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Journal ArticleDOI

Photocatalytic reduction of nitrite and nitrate ions over TiO2 semiconductors

01 Jan 1996-Journal of Materials Science Letters (Kluwer Academic Publishers)-Vol. 15, Iss: 10, pp 874-877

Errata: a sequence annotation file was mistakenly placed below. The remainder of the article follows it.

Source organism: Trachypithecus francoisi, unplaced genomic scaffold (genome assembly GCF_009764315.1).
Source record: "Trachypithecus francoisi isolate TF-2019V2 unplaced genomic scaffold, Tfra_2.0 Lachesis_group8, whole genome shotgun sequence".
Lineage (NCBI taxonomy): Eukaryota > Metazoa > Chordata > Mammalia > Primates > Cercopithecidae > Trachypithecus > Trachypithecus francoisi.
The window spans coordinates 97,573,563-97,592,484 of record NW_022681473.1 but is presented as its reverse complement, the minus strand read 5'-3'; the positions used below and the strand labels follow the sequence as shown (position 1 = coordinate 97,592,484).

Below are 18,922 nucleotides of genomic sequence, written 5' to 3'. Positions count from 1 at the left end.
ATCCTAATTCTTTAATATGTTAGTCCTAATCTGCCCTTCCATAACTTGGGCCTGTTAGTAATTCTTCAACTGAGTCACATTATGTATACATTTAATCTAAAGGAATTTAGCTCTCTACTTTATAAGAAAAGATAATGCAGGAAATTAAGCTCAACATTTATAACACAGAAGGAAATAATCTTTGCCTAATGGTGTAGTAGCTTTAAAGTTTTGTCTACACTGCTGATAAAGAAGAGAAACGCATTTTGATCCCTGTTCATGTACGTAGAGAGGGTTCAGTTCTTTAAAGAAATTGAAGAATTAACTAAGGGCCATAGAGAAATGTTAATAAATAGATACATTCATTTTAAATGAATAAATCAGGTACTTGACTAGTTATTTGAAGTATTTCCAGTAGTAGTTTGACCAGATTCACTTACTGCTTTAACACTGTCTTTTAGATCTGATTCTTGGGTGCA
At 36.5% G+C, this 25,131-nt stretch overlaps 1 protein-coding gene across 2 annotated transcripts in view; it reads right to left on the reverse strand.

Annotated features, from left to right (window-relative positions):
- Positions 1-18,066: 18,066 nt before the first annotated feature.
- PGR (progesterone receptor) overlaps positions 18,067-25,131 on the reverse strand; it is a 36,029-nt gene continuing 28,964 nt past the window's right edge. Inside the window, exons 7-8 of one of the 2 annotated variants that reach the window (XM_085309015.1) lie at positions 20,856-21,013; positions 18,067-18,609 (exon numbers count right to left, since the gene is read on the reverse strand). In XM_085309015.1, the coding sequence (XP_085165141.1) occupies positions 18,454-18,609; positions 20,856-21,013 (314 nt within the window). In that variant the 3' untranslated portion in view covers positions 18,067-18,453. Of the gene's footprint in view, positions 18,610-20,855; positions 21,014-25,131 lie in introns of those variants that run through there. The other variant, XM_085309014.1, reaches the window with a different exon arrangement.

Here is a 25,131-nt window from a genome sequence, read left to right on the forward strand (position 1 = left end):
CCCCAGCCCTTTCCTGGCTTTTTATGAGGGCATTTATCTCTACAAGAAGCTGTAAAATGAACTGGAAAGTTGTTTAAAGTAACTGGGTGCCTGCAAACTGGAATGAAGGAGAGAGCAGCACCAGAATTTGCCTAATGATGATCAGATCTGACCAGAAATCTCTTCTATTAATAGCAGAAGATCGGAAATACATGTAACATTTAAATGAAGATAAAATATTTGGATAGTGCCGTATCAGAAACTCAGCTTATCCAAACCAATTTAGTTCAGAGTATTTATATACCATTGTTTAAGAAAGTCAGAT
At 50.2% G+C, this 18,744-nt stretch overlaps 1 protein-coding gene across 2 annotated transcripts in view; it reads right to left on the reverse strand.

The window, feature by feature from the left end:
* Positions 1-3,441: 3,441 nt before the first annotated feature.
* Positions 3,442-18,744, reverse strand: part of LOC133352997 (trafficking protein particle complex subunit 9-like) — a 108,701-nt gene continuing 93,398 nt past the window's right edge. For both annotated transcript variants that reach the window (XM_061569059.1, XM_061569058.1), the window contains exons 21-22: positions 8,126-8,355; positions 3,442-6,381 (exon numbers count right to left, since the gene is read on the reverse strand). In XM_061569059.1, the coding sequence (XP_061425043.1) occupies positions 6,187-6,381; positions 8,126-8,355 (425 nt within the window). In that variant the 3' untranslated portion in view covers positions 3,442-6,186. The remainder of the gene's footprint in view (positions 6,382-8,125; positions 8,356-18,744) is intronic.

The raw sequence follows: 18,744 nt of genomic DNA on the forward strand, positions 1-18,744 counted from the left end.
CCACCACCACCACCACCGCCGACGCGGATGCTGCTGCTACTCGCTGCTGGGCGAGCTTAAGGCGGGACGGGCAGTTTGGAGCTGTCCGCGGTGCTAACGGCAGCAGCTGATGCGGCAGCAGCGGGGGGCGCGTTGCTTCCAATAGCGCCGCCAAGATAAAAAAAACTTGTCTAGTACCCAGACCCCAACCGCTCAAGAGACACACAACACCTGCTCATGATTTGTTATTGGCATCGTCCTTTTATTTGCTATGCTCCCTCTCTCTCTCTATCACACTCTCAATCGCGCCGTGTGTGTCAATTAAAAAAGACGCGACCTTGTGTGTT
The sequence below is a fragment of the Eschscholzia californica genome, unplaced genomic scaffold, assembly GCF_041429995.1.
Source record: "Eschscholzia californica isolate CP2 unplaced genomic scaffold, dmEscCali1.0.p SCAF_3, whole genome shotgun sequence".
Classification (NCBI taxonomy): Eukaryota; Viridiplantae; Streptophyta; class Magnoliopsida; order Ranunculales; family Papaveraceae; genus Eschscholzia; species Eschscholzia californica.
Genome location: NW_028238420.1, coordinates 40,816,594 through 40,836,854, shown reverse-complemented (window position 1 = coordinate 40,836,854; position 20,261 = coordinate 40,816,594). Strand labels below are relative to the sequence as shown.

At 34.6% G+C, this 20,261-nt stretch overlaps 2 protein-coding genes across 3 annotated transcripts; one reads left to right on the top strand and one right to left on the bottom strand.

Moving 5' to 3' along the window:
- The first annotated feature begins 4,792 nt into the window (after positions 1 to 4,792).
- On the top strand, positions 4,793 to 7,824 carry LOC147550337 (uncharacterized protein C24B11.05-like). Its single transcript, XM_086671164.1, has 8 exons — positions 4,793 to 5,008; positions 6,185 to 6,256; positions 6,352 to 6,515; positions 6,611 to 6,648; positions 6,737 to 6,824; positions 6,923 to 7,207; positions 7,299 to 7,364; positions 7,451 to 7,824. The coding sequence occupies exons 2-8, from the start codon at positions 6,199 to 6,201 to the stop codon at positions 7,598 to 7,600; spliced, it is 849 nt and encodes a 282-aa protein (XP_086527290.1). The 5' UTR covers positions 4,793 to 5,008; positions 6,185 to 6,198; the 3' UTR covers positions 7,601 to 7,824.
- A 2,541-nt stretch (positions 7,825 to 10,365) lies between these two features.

Abstract: Photocatalysis has recently gained attention in the field of pollutant degradation [1-4]. Among the various semiconductors employed, anatase phase of TiO2 appears to be a promising photocatalyst [5, 6]. TiO; has become a benchmark semiconductor, showing the best compromise between catalytic performance and stability at any pH value of aqueous dispersion. It has been reported that for the same photoreaction, the preparation of TiO2 and its thermal treatment significantly affect the activity of the semiconductors. Indeed, preparation parameters influence the photoactivity since the physico-chemical features are determined by the catalyst's origin and preparation. The sol-gel method provides a convenient method for the preparation of several inorganic oxides with tailored physical and chemical properties. We report here the synthesis and photocatalytic performance of TiO2 prepared by a sol-gel method and compare its activity with a commercial sample of T iQ (J. T. Baker, USA). TiO2 gels were prepared by the acid catalysed solgel method. The sol was prepared by mixing Ti(IV) isopropoxide with anhydrous 2-propanol, H20 and HNO3 at ambient temperature with stirring. A series of gels with varying ratio of alcohol, water content and different molar ratio between titanium (IV) isopropoxide and acid was prepared, The gels were dried at 383 K for 12h. Crystallization to anatase was achieved in air by heating at 823 K for 24 h. Titanium hydroxide was precipitated by reacting an aqueous solution of TiC14 with an aqueous ammonia solution (25 wt%). This was done by adding the latter drop-wise to the metal solution at room temperature, with vigorous stirring owing to the exothermicity of the reaction. After standing for 24 h at room temperature, the solid was filtered and repeatedly washed with double distilled water until free of chloride ions. The resulting solid was dried at 393 K for 24h and then fired in air at 823 K for 24 h. X-ray diffractograms were obtained for the powdered samples using a Philips diffractometer (Philips Generator, Holland; Model PW 1130) provided with an online recorder and dot-matrix printer (Tele type, USA). The diffraction patterns were recorded at room temperature using Ni-filtered CuKa radiation (/1, = 0.154 18 nm) for all samples. A